I might not be beyond discipline: Follow Up

After my Class Dojo-inspired crisis, I did what I should have done in the first place, which was to turn the problem over to the students.  I set up the above "tree map" (my school uses thinking maps), and they passed the marker around, adding things they like and don't like about the program we're using.  I was happy to see that even my most reluctant students actively liked several parts of the program.  I addressed each of their dislikes and then we brainstormed ideas to make our time together more fun, but still productive.  I wrote everything down, even if I knew it wasn't going to happen (i.e., free time).  Here are the changes they came up with based on our meeting:
  • My favorite suggestion (and one I was hoping they would come up with!) was doing a read-aloud for part of the time.  Last year I read Harry Potter and the Sorcerer's Stone and The Phantom Tollbooth with two of the students in the group, and it was so rewarding for all of us.  I love that one of them actually wanted me to read The Phantom Tollbooth again. I had three books ready to offer if the suggestion came up: A Wrinkle in Time (a personal favorite), Coraline (I thought it would appeal due to the creepiness factor), and The Watsons Go to Birmingham (I haven't read this, but two of the students are very interested in civil rights, so I brought it as an option).  I loved watching them decide what we should read with very little guidance on my part.  The two girls wanted Coraline, and the two boys first chose A Wrinkle in Time, but then switched over to The Watsons Go to Birmingham.  I wasn't sure how they were going to resolve the split, especially as we had one absent student.  One of the girls suggested that she didn't think we should read Coraline after all, because the absent student gets frightened easily.  Then another student said that Black History Month is coming up, so The Watsons Go to Birmingham would be appropriate.  I'm so, so glad they generated the idea of the read aloud themselves and then got to choose the book.  We'll be reading it for 15 minutes a day out of our hour together.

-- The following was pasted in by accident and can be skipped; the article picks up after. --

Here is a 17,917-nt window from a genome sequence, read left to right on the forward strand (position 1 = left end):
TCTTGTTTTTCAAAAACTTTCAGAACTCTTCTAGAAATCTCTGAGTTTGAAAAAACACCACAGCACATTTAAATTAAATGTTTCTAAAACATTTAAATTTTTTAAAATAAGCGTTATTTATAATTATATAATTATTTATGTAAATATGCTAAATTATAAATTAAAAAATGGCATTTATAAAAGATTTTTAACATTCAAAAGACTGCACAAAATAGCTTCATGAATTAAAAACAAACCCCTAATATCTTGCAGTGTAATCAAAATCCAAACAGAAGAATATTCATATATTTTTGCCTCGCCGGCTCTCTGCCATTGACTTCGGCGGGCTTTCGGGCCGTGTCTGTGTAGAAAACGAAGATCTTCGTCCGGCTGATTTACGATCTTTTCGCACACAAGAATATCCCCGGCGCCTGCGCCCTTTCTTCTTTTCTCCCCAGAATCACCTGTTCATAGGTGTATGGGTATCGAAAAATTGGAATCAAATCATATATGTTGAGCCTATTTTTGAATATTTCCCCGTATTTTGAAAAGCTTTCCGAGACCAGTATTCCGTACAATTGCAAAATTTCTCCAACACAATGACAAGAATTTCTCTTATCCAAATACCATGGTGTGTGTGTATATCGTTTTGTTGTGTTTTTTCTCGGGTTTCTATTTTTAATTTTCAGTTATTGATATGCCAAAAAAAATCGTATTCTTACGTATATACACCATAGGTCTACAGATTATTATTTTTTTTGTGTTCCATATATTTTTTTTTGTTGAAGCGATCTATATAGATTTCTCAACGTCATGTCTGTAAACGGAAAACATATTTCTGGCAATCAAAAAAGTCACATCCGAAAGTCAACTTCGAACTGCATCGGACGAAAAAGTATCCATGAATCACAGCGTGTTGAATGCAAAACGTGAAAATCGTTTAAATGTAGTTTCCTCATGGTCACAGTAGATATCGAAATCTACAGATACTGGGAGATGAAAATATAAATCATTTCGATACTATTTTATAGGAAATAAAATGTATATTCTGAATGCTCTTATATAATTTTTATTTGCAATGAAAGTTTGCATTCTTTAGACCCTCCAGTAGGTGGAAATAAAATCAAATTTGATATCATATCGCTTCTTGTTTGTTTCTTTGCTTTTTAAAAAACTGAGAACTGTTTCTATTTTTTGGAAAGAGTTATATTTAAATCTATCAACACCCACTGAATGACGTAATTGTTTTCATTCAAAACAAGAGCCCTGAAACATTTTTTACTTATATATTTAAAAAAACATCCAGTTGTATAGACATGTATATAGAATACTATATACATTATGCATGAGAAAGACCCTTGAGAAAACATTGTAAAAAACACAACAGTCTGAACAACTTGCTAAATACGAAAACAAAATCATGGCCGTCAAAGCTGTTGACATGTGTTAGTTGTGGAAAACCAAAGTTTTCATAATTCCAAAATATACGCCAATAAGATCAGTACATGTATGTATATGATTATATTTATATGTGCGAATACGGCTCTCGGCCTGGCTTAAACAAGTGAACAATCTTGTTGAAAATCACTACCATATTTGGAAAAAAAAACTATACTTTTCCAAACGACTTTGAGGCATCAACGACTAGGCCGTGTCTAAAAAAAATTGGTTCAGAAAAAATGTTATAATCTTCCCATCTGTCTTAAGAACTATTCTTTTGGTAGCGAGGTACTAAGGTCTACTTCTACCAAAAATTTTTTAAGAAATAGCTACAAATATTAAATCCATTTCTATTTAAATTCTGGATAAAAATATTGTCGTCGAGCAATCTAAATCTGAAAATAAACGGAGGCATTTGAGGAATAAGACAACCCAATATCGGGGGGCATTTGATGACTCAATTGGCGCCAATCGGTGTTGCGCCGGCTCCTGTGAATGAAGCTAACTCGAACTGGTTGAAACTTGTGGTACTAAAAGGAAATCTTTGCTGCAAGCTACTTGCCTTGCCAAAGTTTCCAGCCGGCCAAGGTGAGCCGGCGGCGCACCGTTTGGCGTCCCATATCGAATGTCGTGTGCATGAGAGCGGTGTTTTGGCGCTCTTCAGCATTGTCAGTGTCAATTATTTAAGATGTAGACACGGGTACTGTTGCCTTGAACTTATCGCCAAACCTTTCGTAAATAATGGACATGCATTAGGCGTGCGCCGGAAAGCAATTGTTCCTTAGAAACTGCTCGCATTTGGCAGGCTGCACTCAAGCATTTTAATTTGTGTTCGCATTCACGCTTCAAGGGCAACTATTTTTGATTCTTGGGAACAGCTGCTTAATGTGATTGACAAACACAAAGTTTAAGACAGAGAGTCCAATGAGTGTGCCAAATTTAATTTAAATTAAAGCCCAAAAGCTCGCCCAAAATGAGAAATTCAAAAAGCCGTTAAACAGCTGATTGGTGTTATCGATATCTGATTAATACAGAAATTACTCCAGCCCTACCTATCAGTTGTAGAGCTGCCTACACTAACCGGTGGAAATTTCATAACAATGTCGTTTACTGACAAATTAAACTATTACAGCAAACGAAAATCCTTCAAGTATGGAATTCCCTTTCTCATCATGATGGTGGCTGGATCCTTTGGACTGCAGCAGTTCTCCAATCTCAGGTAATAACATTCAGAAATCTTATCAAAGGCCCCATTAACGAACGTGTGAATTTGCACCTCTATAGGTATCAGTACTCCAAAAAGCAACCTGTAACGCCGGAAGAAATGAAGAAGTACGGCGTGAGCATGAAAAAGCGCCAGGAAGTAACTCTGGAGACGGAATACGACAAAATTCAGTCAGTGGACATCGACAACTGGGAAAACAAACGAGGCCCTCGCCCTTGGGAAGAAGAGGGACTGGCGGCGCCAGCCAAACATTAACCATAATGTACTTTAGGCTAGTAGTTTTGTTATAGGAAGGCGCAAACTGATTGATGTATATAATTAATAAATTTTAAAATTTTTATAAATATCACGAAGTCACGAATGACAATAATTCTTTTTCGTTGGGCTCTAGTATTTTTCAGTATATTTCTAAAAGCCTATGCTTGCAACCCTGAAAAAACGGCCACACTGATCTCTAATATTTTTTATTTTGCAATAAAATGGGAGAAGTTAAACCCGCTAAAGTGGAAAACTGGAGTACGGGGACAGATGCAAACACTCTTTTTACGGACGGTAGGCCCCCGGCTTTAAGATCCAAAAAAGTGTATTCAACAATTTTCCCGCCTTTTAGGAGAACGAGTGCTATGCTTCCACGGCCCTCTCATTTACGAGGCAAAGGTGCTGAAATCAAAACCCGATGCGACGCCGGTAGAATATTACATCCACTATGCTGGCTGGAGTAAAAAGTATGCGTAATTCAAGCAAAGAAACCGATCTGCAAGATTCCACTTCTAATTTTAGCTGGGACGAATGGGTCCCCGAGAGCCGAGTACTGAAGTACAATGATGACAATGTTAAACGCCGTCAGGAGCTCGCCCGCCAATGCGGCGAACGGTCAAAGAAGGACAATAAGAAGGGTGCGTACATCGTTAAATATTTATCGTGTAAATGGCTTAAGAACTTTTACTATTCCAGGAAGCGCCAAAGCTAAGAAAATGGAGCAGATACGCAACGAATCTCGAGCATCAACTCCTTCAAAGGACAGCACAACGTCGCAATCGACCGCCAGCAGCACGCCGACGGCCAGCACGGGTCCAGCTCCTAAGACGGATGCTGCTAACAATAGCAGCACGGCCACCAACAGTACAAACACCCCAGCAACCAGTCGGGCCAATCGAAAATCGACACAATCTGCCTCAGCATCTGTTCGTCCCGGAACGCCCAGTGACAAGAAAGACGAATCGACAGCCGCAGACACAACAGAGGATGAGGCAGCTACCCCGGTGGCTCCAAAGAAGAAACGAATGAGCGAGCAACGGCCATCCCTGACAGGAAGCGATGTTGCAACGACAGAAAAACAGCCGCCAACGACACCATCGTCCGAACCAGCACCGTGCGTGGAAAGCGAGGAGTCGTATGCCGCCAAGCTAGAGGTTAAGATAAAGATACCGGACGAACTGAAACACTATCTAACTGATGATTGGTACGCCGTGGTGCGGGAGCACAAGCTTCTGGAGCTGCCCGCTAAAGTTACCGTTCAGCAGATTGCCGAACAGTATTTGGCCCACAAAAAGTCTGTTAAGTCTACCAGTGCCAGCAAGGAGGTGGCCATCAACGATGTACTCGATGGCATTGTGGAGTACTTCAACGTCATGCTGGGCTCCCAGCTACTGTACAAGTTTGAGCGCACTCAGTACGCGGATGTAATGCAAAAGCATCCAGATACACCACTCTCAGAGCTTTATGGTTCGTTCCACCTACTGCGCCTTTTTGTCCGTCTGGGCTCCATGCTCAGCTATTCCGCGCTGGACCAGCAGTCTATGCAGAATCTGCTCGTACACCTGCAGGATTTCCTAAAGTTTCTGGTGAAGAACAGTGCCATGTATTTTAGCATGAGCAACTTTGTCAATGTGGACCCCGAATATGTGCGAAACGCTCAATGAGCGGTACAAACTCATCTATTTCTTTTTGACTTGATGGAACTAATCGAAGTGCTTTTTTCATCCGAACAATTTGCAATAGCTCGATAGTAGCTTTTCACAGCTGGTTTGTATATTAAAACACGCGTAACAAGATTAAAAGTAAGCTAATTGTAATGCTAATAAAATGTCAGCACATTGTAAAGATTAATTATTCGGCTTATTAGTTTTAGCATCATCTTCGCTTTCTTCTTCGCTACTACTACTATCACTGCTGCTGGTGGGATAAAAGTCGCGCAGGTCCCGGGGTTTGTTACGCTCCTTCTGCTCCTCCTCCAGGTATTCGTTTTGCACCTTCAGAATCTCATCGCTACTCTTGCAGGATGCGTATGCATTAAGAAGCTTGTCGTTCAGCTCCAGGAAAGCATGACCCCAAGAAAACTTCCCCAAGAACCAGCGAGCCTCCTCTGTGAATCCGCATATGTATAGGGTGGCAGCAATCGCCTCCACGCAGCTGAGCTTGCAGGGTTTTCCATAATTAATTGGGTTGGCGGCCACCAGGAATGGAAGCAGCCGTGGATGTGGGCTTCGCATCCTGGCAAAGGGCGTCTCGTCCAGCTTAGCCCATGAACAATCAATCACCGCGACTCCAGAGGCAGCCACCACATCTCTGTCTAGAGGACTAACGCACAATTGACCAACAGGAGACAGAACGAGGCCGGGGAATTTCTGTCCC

• One student suggested class jobs, and they were all very into it! I wouldn't have thought of doing that since we're only together three times a week and we're actually in a large closet instead of my regular classroom.  They came up with the jobs of passer, collector, greeter (weird charter school thing... there's a designated kid to "greet" any visitors and explain what the class is doing), tracker (more on that later), and substitute. 
  • All of them agreed that they didn't like the Phonemic Awareness portion, which is the sound drill I mentioned in my previous post.  I explained to them how important phonemic awareness is in becoming stronger readers, and I gave the example of how several of them are much better at differentiating between short e and short i now.  I said that we could compromise and put a time limit on it, as long as we were extra efficient within the time limit.  Of course, they have no sense of time, and suggested a 20 minute limit, when in fact we rarely spend that much time on it anyway.  I said ten minutes, which is actually a win-win, because I'd rather have them engaged and "on" for 10 minutes than whiny and annoyed for 15-20 minutes. 
  • All but one of them were really insistent on wanting to use Class Dojo.  I explained why I wasn't sure about it by saying that I didn't want them to be competing with each other when we should be focusing on learning.  Still, they all wanted to use it, and the one reluctant student changed her mind by the end (as you can see by the top line scribbled out under 'Do Not Like).  I am thinking of making it so that you can only get a point if nominated by another student? I'm not sure on that part yet. The 'tracker' job will be to keep track of points on the iPad. 
I really felt the atmosphere become palpably less tense as the kids expressed their opinions and came up with ideas.  I didn't realize how much I had been attempting to bend the kids to my will until we had this meeting.  Not because they said anything like that, but just because I could feel myself letting go of that control as they started generating their own ideas.  I'm really happy for them to take ownership of our time together.

This post and the last are kind of a little case study for me on the struggle of letting go of control. The first item under "Do Not Like" is "lossing [sic] my marker."  We use dry erase markers during one portion, and I kept taking this one kid's marker away because he was messing with it.  The fact that out of all the things we do in the program, the first thing he thought of was the fact that his marker was taken away two or three times really speaks to students need for autonomy.  I immediately felt like a huge jerk.  Did I really need to take his marker away? I told myself it was to keep the other kids from getting out of hand with the markers, but Kohn says, and I agree, that the more you trust children, the more they'll rise to the occasion.  

If you by any chance got to the end of this, I hope you found some part of my thought process helpful, and I'd love to hear other teachers' experiences with this sort of thing! 

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